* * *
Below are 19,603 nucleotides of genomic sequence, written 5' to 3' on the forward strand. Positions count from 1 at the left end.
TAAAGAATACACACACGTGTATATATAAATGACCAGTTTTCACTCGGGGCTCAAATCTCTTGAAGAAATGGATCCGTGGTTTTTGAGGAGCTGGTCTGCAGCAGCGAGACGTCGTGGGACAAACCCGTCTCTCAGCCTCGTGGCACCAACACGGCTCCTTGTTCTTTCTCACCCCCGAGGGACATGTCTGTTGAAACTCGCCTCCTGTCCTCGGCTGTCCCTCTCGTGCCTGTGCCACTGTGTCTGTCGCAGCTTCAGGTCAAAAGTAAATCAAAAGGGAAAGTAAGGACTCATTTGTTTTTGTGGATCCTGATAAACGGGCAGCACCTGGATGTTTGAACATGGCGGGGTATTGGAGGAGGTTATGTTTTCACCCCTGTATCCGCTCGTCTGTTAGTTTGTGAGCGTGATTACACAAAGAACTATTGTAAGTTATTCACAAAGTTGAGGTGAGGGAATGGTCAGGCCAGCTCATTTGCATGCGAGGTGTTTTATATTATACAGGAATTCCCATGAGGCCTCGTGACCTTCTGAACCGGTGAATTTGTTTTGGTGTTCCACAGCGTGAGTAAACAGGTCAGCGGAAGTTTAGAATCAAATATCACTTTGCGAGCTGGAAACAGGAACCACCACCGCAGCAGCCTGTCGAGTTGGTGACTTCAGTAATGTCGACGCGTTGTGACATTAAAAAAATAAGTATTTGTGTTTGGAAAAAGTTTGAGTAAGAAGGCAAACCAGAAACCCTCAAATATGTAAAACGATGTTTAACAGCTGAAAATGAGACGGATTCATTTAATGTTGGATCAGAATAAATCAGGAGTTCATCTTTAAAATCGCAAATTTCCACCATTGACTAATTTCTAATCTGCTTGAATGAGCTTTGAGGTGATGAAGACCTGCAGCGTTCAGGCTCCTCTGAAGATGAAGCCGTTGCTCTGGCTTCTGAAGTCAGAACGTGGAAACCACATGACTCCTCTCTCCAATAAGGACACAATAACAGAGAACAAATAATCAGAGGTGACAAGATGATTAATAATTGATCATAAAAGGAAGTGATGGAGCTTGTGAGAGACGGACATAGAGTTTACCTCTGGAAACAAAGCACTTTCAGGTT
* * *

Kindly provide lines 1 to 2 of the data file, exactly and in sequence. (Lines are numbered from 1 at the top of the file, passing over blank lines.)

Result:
Below are 19,603 nucleotides of genomic sequence, written 5' to 3' on the forward strand. Positions count from 1 at the left end.
TAAAGAATACACACACGTGTATATATAAATGACCAGTTTTCACTCGGGGCTCAAATCTCTTGAAGAAATGGATCCGTGGTTTTTGAGGAGCTGGTCTGCAGCAGCGAGACGTCGTGGGACAAACCCGTCTCTCAGCCTCGTGGCACCAACACGGCTCCTTGTTCTTTCTCACCCCCGAGGGACATGTCTGTTGAAACTCGCCTCCTGTCCTCGGCTGTCCCTCTCGTGCCTGTGCCACTGTGTCTGTCGCAGCTTCAGGTCAAAAGTAAATCAAAAGGGAAAGTAAGGACTCATTTGTTTTTGTGGATCCTGATAAACGGGCAGCACCTGGATGTTTGAACATGGCGGGGTATTGGAGGAGGTTATGTTTTCACCCCTGTATCCGCTCGTCTGTTAGTTTGTGAGCGTGATTACACAAAGAACTATTGTAAGTTATTCACAAAGTTGAGGTGAGGGAATGGTCAGGCCAGCTCATTTGCATGCGAGGTGTTTTATATTATACAGGAATTCCCATGAGGCCTCGTGACCTTCTGAACCGGTGAATTTGTTTTGGTGTTCCACAGCGTGAGTAAACAGGTCAGCGGAAGTTTAGAATCAAATATCACTTTGCGAGCTGGAAACAGGAACCACCACCGCAGCAGCCTGTCGAGTTGGTGACTTCAGTAATGTCGACGCGTTGTGACATTAAAAAAATAAGTATTTGTGTTTGGAAAAAGTTTGAGTAAGAAGGCAAACCAGAAACCCTCAAATATGTAAAACGATGTTTAACAGCTGAAAATGAGACGGATTCATTTAATGTTGGATCAGAATAAATCAGGAGTTCATCTTTAAAATCGCAAATTTCCACCATTGACTAATTTCTAATCTGCTTGAATGAGCTTTGAGGTGATGAAGACCTGCAGCGTTCAGGCTCCTCTGAAGATGAAGCCGTTGCTCTGGCTTCTGAAGTCAGAACGTGGAAACCACATGACTCCTCTCTCCAATAAGGACACAATAACAGAGAACAAATAATCAGAGGTGACAAGATGATTAATAATTGATCATAAAAGGAAGTGATGGAGCTTGTGAGAGACGGACATAGAGTTTACCTCTGGAAACAAAGCACTTTCAGGTT